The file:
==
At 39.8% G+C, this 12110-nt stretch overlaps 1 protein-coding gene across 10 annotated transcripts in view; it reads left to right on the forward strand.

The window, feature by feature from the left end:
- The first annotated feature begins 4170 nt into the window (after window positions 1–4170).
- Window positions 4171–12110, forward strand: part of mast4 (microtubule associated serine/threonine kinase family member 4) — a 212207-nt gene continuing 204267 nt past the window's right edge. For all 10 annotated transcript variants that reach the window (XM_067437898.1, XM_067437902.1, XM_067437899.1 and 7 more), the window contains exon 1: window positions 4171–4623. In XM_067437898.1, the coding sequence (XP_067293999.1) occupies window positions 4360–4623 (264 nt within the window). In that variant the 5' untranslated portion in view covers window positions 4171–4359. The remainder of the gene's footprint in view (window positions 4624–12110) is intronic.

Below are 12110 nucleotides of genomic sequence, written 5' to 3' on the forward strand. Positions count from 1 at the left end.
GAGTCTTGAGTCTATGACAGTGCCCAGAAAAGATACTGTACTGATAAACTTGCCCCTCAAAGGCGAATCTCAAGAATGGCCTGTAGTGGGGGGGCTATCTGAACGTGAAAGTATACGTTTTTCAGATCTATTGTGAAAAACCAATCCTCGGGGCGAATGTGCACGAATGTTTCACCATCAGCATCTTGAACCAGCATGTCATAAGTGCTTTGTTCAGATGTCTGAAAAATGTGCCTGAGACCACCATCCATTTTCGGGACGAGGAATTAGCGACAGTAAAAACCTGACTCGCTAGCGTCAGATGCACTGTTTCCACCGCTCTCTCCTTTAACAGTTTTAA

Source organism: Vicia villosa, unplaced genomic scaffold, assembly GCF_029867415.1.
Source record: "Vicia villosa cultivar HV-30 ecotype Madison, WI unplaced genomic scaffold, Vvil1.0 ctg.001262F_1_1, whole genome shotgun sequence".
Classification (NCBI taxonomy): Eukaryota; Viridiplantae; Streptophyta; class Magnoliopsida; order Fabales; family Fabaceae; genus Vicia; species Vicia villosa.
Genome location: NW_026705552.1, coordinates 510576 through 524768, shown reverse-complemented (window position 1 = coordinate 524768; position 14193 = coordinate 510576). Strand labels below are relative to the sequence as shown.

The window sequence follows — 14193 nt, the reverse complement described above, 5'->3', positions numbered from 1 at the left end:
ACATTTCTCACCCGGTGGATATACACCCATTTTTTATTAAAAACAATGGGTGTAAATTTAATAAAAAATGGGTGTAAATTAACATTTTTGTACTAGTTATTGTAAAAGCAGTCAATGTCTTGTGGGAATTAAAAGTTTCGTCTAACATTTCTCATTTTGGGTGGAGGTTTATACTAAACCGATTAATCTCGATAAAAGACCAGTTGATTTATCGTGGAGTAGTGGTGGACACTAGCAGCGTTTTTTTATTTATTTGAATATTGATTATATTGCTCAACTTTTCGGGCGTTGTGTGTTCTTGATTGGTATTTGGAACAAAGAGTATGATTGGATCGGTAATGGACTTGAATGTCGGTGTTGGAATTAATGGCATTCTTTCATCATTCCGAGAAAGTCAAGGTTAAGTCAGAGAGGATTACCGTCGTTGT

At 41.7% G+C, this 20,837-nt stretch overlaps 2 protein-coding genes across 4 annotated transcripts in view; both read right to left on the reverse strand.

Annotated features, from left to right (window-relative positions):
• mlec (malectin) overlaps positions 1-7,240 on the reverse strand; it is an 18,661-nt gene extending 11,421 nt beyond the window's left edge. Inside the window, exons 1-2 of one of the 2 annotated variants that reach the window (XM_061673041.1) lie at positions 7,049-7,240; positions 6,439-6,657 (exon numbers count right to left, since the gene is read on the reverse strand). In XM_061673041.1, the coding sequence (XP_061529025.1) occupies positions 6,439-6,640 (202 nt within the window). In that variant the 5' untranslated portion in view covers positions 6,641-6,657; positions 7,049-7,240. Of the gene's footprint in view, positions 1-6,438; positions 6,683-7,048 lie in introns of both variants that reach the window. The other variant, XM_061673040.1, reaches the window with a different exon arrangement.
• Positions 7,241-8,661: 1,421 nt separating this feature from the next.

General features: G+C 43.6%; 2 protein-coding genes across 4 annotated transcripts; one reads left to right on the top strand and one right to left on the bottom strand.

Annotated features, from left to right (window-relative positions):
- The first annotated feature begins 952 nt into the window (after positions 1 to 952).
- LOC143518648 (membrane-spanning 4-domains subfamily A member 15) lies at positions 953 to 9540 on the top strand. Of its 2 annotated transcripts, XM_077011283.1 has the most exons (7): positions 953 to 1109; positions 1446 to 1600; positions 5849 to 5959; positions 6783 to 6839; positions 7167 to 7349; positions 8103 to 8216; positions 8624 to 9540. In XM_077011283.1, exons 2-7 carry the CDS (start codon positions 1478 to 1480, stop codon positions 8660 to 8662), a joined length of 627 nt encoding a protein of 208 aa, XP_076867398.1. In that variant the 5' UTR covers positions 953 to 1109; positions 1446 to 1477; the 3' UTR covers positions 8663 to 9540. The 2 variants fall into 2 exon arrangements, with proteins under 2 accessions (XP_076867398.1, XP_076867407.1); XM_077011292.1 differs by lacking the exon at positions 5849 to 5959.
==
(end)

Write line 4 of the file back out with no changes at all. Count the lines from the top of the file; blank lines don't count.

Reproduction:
- Window positions 4171–12110, forward strand: part of mast4 (microtubule associated serine/threonine kinase family member 4) — a 212207-nt gene continuing 204267 nt past the window's right edge. For all 10 annotated transcript variants that reach the window (XM_067437898.1, XM_067437902.1, XM_067437899.1 and 7 more), the window contains exon 1: window positions 4171–4623. In XM_067437898.1, the coding sequence (XP_067293999.1) occupies window positions 4360–4623 (264 nt within the window). In that variant the 5' untranslated portion in view covers window positions 4171–4359. The remainder of the gene's footprint in view (window positions 4624–12110) is intronic.